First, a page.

Jay Z's sports agency, which already handles high-profile athletes such as Kevin Durant, CC Sabathia and Victor Cruz, obtained licenses to promote fights in New York and Boston and also hired longtime boxing executive Dave Itskowitch to run the new division.

 

NEW YORK DAILY NEWS

 

Monday, August 18, 2014, 2:56 PM

 

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Jay Z expands his Roc Nation Sports empire by taking on professional boxing.Steve Jennings/WireImageJay Z expands his Roc Nation Sports empire by taking on professional boxing.

The rapper-turned-sports agent Jay Z is a boxing fan who's occasionally slipped on the gloves as part of his fitness routine at Chelsea Piers.

Now the multi-tasking mogul is making a push into boxing on the corporate side with Roc Nation Sports, the agency he created, conceiving a boxing division and hiring longtime fight executive Dave Itskowitch to run it, according to ESPN.com.

The plan is to promote cards and also to turn boxers into celebrities, transforming them into cultural figures similar to the athletes the agency represents, such as Kevin Durant, CC Sabathia and Victor Cruz. The agency has yet to sign any fighters but has obtained licenses to promote in New York and Washington, D.C., the story said.

"This is an opportunity for us to change the game," Michael Yormark, president and chief of branding and strategy for Roc Nation who is also the twin brother of Barclays Center CEO Brett Yormark told ESPN. "Jay Z has an incredible passion for boxing. We want to take the platform we've created and bring that to the boxing industry. We want to bring more money and visibility to the sport and give the boxers opportunities outside the ring."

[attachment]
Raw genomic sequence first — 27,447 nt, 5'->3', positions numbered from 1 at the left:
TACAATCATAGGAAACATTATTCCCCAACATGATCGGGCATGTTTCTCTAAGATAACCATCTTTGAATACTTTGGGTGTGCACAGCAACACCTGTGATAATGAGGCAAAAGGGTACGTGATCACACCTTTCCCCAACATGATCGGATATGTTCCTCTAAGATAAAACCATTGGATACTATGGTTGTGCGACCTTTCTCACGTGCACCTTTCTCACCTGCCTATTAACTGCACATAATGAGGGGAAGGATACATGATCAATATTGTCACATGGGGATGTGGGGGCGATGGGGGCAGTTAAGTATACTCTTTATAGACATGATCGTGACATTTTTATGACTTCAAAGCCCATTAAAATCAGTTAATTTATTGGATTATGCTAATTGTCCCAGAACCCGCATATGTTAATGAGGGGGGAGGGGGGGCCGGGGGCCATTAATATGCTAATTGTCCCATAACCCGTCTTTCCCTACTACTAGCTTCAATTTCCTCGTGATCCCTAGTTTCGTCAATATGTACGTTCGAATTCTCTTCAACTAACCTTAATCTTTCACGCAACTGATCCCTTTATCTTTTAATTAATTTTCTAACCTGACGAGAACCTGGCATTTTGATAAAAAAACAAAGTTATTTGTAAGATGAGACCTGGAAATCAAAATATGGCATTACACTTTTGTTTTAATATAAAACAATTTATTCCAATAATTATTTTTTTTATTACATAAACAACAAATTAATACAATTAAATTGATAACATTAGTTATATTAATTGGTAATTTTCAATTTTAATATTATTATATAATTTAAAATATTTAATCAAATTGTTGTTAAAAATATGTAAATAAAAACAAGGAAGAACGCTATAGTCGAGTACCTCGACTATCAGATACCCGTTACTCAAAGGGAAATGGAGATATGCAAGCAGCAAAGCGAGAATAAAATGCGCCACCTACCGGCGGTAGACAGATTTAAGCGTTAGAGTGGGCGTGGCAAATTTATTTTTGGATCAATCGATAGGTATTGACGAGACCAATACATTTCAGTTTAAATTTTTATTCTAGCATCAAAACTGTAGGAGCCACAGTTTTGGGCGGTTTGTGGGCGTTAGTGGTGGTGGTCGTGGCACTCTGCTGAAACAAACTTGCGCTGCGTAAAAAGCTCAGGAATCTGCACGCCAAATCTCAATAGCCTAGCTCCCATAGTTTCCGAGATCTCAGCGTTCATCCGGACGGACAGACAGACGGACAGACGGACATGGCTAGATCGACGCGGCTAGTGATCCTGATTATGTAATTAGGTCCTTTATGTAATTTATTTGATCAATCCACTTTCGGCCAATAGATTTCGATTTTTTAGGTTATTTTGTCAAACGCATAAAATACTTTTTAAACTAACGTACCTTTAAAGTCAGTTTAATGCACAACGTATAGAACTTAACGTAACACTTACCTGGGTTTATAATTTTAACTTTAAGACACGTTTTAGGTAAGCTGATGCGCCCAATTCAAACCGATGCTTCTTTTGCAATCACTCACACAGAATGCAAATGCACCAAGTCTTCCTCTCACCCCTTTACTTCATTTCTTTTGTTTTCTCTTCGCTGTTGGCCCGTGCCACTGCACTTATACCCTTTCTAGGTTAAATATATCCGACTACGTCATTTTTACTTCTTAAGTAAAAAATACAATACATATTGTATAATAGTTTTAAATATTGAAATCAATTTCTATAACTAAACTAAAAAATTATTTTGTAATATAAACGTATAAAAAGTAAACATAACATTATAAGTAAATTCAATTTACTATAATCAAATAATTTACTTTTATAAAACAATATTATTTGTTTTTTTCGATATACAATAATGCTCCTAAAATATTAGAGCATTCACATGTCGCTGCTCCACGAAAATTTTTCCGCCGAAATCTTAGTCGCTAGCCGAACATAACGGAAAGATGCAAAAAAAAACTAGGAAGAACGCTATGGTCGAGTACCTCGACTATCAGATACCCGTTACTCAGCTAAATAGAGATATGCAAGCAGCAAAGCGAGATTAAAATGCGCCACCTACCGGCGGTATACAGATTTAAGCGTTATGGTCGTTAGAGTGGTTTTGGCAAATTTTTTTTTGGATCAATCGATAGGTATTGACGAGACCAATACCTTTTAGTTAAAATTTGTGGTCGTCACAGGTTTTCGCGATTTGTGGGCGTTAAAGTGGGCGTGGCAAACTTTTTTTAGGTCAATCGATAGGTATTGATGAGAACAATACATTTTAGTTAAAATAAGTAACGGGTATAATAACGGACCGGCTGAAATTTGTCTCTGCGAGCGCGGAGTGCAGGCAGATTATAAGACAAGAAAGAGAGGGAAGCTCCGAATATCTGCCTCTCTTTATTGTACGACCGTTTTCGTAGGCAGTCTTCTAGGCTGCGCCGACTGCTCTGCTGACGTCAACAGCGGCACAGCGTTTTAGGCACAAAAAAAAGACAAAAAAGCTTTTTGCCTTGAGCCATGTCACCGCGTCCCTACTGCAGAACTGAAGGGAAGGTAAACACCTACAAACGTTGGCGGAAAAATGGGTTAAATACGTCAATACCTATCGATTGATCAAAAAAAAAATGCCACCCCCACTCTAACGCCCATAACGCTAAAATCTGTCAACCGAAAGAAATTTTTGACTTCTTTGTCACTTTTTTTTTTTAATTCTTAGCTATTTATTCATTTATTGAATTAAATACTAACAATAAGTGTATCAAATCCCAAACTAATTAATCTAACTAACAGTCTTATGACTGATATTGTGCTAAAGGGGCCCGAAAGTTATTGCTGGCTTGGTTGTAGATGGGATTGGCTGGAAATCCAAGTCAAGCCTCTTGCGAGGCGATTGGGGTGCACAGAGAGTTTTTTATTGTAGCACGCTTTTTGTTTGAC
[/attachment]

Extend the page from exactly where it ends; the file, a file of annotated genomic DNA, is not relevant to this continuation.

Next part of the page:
For a sport that's mired in a mini-depression with most of the fighters unrecognizable to the casual sports fan and a heavyweight division in disarray- those are lofty ambitions. But Yormark is confident the muscle and clout of Roc Nation Sports can achieve such lofty goals.

"There's no question Roc Nation Sports can create celebrity status for boxers and align them with corporate America," Yormark said, according to ESPN.com. "Look at the success we've had with our athletes and [RECORDING]artists [represented by parent company Roc Nation]. That is what we do, and we do that better than anyone. We will be able to build brands for these boxers and build their careers outside of the ring. That's the difference that Roc Nation will bring to this sport."

Jay Z isn't the first rapper to try his hand at boxing. Damon Dash, the former rap impresario who co-founded Roc-A-Fella Records (with Jay Z) teamed with boxing promoter Lou DiBella for a time (Itskowitch worked for DiBella during Dash's foray into the sport).

And manager James Prince, founder of Rap-A-Lot Records, continues to be a force in the industry.

Most recently, the rapper 50 Cent, is making a go of it as a boxing promoter, finding moderate success so far.

But Itskowitch, who formerly worked for DiBella at HBO and later when DiBella set out on his own as a promoter and later for Golden Boy Promotions, articulated something grander.

Attempts to reach Yormark and Itskowitch were not immediately successful.

"We're looking to make an immediate and dramatic impact on the sport," said Itskowitch, who intends to promote a card before the end of the year, according to the ESPN.com story. "We feel we can do that, and we plan to build Roc Nation Sports into a boxing brand by leveraging Roc Nation's current marketing, public relations and branding infrastructure. We're going to brand Roc Nation Sports fighters, and we're confident that branding will lead to financial opportunities both in and out of the ring that will be available nowhere else."